Antibiotic-resistant bacteria found in soil across Scotland: study

What’s happening? Scientists have found bacteria resistant to antibiotics, including last-resort drugs like vancomycin, ubiquitously present in soils across Scotland, even in relatively pristine environments. This resistance is concerning as the bacteria could transfer to humans, potentially reducing the effectiveness of antibiotics. The study analysed soil samples from the National Soils Archive of Scotland and provides a baseline for monitoring the spread of antimicrobial resistance (AMR) in the environment over time. The researchers are exploring alternatives to prescribing antibiotics and ways to reduce AMR entering the environment. (The National) 

Why does this matter? The study’s discovery of these organisms even in remote locations is worrisome because the rise of antibiotic-resistant bacteria is one of the most urgent public health threats facing human society today. According to a 2022 Lancet study, AMR contributed to nearly 5 million deaths worldwide in 2019 and was directly responsible for more than a quarter of those deaths. It has been estimated that 10 million people could die due to AMR every year by 2050. The World Bank warns that AMR could lead to an additional $1tn in annual healthcare costs by that date and cause GDP losses ranging from $1tn to $3.4tn annually by 2030. 

Vulnerable countries – AMR impacts are most acute in low or middle-income countries, particularly those most vulnerable to climate change. Drug-resistant instances of enteric fever – otherwise known as typhoid – have risen in the 75 countries it is endemic since 1990. For example, Pakistan, a country vulnerable to climate change-exacerbated flooding, suffers from extremely high enteric fever AMR levels. Overuse of antibiotics in the country exacerbates the problem – health experts estimate that 70% of antibiotics are used unnecessarily, accelerating the rate of antibiotic resistance and rendering AMR the third-leading cause of death in Pakistan.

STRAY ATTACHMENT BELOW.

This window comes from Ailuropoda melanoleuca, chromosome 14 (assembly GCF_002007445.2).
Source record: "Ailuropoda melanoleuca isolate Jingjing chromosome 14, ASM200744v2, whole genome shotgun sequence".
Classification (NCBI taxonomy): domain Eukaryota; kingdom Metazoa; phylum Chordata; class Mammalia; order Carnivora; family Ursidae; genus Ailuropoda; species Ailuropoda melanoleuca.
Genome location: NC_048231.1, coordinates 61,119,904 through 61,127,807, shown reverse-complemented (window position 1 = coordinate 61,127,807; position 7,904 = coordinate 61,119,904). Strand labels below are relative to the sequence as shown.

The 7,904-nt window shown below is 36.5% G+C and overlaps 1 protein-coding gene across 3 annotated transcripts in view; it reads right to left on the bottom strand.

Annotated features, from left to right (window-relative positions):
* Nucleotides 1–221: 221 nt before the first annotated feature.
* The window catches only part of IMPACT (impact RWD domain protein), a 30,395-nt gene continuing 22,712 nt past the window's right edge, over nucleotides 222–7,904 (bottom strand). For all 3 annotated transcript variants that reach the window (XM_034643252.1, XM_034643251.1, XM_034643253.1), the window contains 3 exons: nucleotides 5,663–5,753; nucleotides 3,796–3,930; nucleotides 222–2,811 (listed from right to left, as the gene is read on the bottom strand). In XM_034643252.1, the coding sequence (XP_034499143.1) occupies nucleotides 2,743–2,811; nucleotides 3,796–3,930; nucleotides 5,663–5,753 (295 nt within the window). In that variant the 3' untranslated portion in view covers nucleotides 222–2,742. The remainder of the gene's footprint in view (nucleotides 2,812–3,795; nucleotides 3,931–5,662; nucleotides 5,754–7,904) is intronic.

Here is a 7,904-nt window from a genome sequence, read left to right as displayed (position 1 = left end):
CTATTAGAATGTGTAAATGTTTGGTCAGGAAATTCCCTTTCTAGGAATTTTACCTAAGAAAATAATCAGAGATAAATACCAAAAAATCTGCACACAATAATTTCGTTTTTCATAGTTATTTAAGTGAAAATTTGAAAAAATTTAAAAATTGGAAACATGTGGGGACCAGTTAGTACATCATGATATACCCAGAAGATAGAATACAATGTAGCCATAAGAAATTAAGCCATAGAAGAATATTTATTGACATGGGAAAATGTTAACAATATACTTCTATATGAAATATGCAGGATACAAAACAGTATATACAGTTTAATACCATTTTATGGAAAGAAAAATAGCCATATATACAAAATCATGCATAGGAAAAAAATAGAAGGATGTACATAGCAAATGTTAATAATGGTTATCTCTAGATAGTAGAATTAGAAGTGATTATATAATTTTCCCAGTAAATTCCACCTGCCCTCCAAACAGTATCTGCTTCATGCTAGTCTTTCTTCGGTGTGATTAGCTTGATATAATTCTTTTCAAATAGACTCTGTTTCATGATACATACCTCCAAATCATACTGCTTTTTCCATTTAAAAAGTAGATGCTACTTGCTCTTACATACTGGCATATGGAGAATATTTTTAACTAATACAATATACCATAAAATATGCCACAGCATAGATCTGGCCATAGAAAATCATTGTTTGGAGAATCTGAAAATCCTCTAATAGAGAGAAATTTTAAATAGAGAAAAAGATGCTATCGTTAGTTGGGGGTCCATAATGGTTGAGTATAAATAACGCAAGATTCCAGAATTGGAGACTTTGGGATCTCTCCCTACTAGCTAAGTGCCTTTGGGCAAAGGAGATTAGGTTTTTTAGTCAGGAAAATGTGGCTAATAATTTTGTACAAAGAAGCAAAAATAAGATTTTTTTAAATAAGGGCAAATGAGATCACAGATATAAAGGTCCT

Heat and AMR link – High temperatures, increased frequency of flooding, and microplastic pollution are all seen as responsible for increased AMR rates. Global heating is “intimately linked” to AMR as higher temperatures speed up bacteria growth and gene transfer between microbes, according to a paper published in the National Library of Medicine. Consequently, AMR rates could accelerate as global temperatures increase. 

Renewed focus – Global attention on the issue has risen in recent months. A surge in funding has been pledged towards the fight against AMR, including £130m ($165.1m) from the UK government and pharmaceutical firm GSK ahead of a conference of ministers and health experts held on 16 May in London. The funding will not be used to develop new antibiotics but to improve access to existing drugs in lower-income countries. A UN conference on AMR resistance is scheduled for September, which may bring further funding commitments and new policy initiatives. On 17 May, the World Health Organization also updated its list of drug-resistant bacteria most threatening to human health. 

Next gen antibiotics – Alongside increased funding and political attention, a new generation of antibiotics is being developed to tackle the rise of superbugs. In April, the EU approved a new antibiotic treating pneumonia and urinary tract infections. Research efforts are also intensifying. In February, scientists revealed the discovery of a new drug candidate called cresomycin that combats a range of antibiotic-resistant bacteria, including E-coli in non-human tests. Hopes that under-researched marine fungi may contain an “untapped reservoir of chemical diversity” for future biopharmaceuticals provide further optimism. Financial incentives channeled towards the pharmaceutical sector could also pave the way for accelerated antibiotic drug development. 

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